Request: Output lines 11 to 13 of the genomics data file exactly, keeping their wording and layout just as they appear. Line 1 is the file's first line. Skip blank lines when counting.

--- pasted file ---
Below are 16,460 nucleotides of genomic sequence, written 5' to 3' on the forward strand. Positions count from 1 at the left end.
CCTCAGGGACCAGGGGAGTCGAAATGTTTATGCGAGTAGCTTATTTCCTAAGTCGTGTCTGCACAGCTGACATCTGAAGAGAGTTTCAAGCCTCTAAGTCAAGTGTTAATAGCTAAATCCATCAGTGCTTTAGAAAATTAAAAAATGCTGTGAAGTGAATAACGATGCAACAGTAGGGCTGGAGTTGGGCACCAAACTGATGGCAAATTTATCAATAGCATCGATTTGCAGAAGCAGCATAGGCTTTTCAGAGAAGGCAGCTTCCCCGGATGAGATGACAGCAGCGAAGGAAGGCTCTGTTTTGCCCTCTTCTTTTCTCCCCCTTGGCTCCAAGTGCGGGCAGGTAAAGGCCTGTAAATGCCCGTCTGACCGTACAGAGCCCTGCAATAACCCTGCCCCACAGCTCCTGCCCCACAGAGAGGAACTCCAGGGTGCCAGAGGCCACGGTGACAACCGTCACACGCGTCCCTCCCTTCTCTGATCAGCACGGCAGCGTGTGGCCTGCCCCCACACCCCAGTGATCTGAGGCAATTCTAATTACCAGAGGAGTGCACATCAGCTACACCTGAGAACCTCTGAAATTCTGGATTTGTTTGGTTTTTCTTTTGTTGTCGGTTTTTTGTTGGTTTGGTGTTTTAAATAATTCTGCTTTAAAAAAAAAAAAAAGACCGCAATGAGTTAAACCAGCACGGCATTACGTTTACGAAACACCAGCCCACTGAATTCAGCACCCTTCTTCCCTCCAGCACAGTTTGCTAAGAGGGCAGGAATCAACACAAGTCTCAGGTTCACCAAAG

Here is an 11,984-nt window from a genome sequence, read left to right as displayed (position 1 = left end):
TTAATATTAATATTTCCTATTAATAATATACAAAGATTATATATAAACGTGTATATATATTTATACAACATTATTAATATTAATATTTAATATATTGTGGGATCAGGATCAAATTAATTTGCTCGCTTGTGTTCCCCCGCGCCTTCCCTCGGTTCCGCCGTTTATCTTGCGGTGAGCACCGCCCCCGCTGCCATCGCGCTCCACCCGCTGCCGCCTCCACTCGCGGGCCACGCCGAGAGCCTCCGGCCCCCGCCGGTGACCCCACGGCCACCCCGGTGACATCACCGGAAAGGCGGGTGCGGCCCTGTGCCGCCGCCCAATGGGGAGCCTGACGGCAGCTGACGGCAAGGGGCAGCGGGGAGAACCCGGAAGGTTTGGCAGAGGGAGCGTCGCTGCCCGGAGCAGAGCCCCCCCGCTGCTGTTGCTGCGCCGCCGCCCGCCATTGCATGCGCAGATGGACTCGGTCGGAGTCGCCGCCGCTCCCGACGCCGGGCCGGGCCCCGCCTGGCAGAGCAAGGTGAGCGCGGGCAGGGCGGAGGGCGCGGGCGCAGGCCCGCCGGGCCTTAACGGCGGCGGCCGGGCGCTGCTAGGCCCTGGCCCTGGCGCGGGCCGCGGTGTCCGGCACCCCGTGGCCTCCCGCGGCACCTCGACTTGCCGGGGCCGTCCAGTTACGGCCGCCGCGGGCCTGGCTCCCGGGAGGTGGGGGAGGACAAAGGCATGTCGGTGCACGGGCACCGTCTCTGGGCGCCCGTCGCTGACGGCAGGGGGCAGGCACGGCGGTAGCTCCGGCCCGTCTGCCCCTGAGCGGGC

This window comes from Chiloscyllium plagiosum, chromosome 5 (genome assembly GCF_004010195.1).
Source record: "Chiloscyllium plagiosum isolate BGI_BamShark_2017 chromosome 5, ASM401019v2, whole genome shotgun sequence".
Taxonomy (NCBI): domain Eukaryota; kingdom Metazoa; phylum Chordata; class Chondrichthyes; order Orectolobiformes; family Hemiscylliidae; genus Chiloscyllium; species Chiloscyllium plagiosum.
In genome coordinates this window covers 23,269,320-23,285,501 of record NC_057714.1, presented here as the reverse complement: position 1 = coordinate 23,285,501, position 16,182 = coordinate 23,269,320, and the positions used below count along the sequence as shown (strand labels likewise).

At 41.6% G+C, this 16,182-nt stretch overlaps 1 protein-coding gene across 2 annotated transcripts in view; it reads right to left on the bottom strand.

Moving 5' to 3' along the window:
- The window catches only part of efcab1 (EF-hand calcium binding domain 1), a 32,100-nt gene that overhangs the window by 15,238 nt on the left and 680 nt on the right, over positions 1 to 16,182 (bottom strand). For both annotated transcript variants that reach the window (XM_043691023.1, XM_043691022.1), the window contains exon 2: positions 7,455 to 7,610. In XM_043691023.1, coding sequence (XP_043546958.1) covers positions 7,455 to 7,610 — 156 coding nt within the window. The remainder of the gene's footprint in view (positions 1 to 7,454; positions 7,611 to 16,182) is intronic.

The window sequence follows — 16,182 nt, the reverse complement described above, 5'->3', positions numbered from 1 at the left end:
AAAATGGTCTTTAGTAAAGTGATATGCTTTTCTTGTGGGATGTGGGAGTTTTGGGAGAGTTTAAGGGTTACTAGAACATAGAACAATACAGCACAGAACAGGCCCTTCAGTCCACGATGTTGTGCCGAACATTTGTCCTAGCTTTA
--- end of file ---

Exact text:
- The window catches only part of efcab1 (EF-hand calcium binding domain 1), a 32,100-nt gene that overhangs the window by 15,238 nt on the left and 680 nt on the right, over positions 1 to 16,182 (bottom strand). For both annotated transcript variants that reach the window (XM_043691023.1, XM_043691022.1), the window contains exon 2: positions 7,455 to 7,610. In XM_043691023.1, coding sequence (XP_043546958.1) covers positions 7,455 to 7,610 — 156 coding nt within the window. The remainder of the gene's footprint in view (positions 1 to 7,454; positions 7,611 to 16,182) is intronic.

The window sequence follows — 16,182 nt, the reverse complement described above, 5'->3', positions numbered from 1 at the left end:
AAAATGGTCTTTAGTAAAGTGATATGCTTTTCTTGTGGGATGTGGGAGTTTTGGGAGAGTTTAAGGGTTACTAGAACATAGAACAATACAGCACAGAACAGGCCCTTCAGTCCACGATGTTGTGCCGAACATTTGTCCTAGCTTTA